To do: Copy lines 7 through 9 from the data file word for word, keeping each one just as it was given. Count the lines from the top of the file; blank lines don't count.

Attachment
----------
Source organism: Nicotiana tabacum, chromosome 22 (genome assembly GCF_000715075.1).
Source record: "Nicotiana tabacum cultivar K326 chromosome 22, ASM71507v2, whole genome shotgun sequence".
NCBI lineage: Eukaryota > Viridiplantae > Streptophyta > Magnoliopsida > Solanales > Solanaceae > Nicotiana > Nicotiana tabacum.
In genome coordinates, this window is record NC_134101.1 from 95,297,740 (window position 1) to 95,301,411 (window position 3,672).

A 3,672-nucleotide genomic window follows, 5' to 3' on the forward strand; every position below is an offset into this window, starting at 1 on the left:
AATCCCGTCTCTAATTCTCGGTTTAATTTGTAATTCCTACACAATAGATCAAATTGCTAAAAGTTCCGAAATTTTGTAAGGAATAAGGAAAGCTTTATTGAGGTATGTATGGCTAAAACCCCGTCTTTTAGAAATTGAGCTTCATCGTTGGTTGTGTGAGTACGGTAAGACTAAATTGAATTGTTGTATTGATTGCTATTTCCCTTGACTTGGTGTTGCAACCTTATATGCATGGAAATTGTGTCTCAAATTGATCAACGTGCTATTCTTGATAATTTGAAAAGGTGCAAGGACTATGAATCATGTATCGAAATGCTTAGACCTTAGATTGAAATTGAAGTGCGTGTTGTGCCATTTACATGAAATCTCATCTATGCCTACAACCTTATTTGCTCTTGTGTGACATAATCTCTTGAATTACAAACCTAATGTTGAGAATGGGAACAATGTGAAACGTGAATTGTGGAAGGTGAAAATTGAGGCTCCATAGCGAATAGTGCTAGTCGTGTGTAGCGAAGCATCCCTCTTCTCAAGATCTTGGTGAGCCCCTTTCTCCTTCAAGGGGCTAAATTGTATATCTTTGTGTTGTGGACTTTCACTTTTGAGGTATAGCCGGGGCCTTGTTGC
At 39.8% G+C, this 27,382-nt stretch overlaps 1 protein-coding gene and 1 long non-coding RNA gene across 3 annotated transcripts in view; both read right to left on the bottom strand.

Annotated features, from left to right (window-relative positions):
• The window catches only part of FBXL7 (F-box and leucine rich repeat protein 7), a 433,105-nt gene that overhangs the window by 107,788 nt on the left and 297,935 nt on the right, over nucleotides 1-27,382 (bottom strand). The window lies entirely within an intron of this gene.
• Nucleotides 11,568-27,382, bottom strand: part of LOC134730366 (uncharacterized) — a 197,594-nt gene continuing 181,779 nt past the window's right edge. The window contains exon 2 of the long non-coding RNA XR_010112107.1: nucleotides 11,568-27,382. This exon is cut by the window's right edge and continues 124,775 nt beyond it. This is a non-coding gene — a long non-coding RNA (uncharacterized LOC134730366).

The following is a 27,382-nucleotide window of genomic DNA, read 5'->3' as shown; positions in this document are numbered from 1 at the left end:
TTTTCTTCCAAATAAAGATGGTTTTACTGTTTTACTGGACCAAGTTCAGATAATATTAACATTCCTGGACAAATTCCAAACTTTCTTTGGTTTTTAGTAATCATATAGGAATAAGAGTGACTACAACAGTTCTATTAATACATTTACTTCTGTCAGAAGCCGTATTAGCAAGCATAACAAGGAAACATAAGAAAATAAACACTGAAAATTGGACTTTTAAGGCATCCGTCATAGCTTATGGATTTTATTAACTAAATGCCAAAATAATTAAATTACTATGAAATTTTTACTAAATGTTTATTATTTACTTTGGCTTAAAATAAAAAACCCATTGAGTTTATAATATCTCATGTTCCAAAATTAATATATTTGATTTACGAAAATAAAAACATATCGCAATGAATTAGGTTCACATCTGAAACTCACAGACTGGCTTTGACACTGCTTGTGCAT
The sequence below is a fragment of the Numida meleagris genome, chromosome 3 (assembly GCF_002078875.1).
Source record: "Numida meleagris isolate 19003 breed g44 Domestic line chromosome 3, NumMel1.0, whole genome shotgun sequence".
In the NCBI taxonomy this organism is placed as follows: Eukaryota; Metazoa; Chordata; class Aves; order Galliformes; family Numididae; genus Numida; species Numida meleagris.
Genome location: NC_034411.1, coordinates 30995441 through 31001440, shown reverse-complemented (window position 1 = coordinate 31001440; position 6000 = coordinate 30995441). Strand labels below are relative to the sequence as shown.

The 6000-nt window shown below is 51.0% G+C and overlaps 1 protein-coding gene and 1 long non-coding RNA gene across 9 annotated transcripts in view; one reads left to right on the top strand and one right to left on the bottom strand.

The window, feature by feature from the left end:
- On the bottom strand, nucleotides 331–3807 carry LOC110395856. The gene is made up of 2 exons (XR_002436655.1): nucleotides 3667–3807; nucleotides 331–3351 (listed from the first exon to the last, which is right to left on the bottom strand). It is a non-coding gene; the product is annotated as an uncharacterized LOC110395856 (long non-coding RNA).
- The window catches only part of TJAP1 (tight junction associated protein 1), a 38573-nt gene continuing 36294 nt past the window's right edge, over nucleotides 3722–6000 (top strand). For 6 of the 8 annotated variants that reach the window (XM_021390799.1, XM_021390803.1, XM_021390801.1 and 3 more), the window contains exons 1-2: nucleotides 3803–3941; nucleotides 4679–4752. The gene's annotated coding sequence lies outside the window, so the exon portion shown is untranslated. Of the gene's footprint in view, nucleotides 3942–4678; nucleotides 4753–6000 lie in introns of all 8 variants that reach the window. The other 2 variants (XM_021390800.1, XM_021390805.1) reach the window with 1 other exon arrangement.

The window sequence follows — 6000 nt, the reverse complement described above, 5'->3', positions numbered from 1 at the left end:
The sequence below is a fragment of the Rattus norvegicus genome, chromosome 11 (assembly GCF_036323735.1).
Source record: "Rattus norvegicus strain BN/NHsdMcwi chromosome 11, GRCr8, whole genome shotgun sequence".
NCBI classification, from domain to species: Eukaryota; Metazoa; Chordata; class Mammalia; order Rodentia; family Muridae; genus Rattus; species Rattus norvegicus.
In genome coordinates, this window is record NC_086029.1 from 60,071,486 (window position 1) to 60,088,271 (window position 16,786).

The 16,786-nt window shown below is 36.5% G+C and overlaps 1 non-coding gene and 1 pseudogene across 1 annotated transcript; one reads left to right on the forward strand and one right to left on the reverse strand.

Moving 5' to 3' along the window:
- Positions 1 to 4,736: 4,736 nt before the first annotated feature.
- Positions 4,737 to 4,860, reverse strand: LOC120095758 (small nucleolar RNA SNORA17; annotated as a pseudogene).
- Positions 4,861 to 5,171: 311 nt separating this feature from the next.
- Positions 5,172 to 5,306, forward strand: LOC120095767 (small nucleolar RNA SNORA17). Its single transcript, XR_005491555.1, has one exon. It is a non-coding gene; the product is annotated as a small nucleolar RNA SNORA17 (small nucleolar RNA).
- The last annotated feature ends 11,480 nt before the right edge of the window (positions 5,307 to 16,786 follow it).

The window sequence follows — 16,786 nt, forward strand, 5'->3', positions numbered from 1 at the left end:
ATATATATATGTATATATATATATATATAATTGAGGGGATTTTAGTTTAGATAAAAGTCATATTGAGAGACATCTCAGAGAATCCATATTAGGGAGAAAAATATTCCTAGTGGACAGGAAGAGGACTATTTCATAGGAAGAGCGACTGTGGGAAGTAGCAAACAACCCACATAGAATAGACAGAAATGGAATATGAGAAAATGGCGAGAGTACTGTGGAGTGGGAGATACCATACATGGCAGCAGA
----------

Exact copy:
At 39.8% G+C, this 27,382-nt stretch overlaps 1 protein-coding gene and 1 long non-coding RNA gene across 3 annotated transcripts in view; both read right to left on the bottom strand.

Annotated features, from left to right (window-relative positions):
• The window catches only part of FBXL7 (F-box and leucine rich repeat protein 7), a 433,105-nt gene that overhangs the window by 107,788 nt on the left and 297,935 nt on the right, over nucleotides 1-27,382 (bottom strand). The window lies entirely within an intron of this gene.